Any back disc injury has been made out to be a scary idea. However, degenerative disc disease (DDD) is not a disease at all, it actually refers to normal changes in the discs (pads that provide cushion between the bones) of our spines. It is the difference between PATHOLOGY and MORPHOLOGY. Pathology is a true disease process like cancer but Morphology describes normal change over our life time. DDD is most often found in our necks and low backs. Studies have shown DDD of the low back is present in over 30% of people aged 30 and younger and 90% in ages 50-55. In some cases, DDD can lead to disc bulges which sounds scary but up to 25% of healthy young adults (aged 20 to 22) have low back disc bulges with no back pain and nearly 50% have at least one degenerated disc on MRI. If DDD and bulging discs were the true cause of all back pain then we would all have back pain at 20 that would only get worse as we age!
This post isn’t meant to replace the medical advice of your doctor or medical professional. But rather to help inform people that these scary terms don’t automatically subject you to a life of pain and dysfunction. We as healthcare professionals are changing the way we use these words to try and educate our patients with fact-based knowledge that does not foster fear but encourages a focus on function and optimism. We are still not perfect at this yet, but being told you have the back of an 80 year old at 25 does not help anyone heal!!
Knowing that these findings are common in healthy young and old populations can help reduce the anxiety around what “degenerative disc disease”, “rotator cuff tear” or “osteoarthritis” may mean for your future. Remember, MRIs, X-rays and Ultrasound imaging are very good at ruling out major health concerns such as fractures, tumours and spinal cord injuries, but they are also very good at picking out normal changes in our body that we would never otherwise known were there. Use the results to know that there is likely nothing BIG and ScARy going on inside of your body. If you have had medical imaging and are concerned over the result, be sure to ask your medical professional what those changes mean for you.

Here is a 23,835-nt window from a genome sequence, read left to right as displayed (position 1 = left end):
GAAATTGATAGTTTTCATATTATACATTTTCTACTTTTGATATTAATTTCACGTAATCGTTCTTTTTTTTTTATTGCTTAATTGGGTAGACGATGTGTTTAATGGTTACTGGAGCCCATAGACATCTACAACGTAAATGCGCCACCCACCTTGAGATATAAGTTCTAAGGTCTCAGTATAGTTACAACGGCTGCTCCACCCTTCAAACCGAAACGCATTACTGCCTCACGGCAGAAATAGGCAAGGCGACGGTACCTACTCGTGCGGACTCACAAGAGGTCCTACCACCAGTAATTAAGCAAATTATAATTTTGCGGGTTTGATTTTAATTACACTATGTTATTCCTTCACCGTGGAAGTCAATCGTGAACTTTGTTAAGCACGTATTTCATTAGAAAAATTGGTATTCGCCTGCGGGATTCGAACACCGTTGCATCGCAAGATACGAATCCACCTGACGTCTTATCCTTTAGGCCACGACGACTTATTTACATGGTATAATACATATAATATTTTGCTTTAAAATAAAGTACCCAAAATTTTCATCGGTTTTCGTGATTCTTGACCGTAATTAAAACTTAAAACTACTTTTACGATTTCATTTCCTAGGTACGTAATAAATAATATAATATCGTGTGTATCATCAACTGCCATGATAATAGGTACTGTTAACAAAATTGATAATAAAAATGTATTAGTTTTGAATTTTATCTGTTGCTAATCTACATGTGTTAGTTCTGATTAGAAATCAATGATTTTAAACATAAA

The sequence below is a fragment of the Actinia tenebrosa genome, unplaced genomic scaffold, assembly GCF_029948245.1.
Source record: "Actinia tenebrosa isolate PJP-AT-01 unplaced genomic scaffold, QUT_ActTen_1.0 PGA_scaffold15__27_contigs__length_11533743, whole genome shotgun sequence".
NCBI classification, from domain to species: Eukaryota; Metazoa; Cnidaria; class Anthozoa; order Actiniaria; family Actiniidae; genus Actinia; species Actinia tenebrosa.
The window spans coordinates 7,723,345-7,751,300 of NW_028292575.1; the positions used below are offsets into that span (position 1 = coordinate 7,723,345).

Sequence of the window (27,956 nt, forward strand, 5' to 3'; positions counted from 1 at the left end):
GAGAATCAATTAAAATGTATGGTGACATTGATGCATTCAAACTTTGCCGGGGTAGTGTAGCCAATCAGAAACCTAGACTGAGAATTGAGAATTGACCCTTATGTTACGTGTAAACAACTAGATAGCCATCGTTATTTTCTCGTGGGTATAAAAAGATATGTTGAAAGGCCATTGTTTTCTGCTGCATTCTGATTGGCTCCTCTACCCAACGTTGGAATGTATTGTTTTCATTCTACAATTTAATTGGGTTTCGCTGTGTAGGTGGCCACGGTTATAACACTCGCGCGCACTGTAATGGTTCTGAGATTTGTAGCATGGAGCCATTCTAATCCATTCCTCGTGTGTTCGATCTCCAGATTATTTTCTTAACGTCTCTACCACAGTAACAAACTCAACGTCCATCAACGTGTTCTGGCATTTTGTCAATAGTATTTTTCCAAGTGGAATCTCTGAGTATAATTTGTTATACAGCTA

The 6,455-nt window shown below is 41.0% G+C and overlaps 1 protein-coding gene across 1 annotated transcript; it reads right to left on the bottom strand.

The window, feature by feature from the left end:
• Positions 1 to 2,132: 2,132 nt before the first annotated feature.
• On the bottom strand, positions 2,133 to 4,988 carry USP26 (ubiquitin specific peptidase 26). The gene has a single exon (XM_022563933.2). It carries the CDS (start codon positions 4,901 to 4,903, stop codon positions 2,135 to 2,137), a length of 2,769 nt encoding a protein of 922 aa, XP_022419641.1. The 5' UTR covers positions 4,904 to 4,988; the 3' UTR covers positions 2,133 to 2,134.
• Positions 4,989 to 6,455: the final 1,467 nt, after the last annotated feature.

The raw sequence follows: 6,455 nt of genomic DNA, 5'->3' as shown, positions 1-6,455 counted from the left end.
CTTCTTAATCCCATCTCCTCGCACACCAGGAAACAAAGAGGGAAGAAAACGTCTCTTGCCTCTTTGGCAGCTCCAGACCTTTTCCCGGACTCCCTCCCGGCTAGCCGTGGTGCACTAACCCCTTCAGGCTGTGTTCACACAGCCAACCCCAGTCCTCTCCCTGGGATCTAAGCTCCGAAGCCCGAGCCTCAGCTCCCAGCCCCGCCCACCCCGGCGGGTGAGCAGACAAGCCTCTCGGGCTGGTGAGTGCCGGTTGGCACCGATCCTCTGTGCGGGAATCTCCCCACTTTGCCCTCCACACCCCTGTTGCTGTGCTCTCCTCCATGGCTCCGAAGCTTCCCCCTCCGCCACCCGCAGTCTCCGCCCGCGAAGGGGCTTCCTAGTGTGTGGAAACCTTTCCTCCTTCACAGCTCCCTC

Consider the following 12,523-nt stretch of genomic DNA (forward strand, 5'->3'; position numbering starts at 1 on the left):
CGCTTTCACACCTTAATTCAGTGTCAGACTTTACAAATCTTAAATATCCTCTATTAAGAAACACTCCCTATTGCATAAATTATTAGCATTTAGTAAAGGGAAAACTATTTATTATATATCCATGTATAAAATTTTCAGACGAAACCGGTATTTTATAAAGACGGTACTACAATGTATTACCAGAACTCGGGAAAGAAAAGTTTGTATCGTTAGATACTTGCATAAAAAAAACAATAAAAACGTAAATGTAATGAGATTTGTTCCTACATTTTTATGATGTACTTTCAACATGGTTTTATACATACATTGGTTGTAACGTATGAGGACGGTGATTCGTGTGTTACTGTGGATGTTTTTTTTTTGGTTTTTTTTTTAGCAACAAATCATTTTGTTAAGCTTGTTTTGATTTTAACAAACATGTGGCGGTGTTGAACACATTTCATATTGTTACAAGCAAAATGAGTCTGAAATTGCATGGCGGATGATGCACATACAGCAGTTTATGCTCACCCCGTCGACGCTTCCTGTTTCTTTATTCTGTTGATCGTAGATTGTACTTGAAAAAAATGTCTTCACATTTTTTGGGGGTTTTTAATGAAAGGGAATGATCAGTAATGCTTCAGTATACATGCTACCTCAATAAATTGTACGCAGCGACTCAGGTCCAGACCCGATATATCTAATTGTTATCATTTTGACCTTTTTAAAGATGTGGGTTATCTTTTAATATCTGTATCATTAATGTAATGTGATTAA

Whether you are driving your ‘big rig’ or your family car, van or truck, use the posture that best suits neutral spine alignment.
Neck or rather arm pain is very common when driving! Everyone thinks it is due to how their arms are up on the steering wheel or that they are gripping too hard or that gravity is reducing the circulation. All of these things are possible but if they were the case, the feeling should go away completely when you bring your arms into a more relaxed driving position or when you change activities.
What can commonly be occuring is that you might be experiencing ‘referred’ feelings coming from your neck or your shoulder.
What is a referred feeling (pain, tingling, numbness, etc.)?
Referred feelings are sensations that are felt in an area that is not the origin of the feeling. For example, most people have heard of Sciatica. This is a referred feeling often but not always coming from irritated nerves in the lower back and then causing downstream feelings like pain in the thigh, calf, ankle, etc. You can also get referred feelings from tight muscles.
So how do we tackle referred feelings?
Most often there is an irritant or two in the activities that you may do everyday. Unbeknownst to you the way you are doing those activities, stretches or postures you might be contributing to the referred feeling sticking around way too long! Pay attention to the feeling when it is really subtle and what activity you are doing at the time. Make a mental note to avoid that activity for a least a week and see if that decreases those annoying referred feelings. For example, it might be as simple as not crossing your legs or putting your hand on your hip.
So how do we get rid of the neck and/or arm pain while driving?
Try these Three Tips:
1. Make sure your seat is at about 100 degrees of incline
+ So set the backrest not perfectly straight but not sloped way back
2. Make sure the back of your head is touching or nearly touching the head rest
+If it is a long way back and when you get your head there and you are looking up to the ceiling then just try to keep your chin tucked in and get as close to the head rest as you can while still having your eye level with the horizon (see below)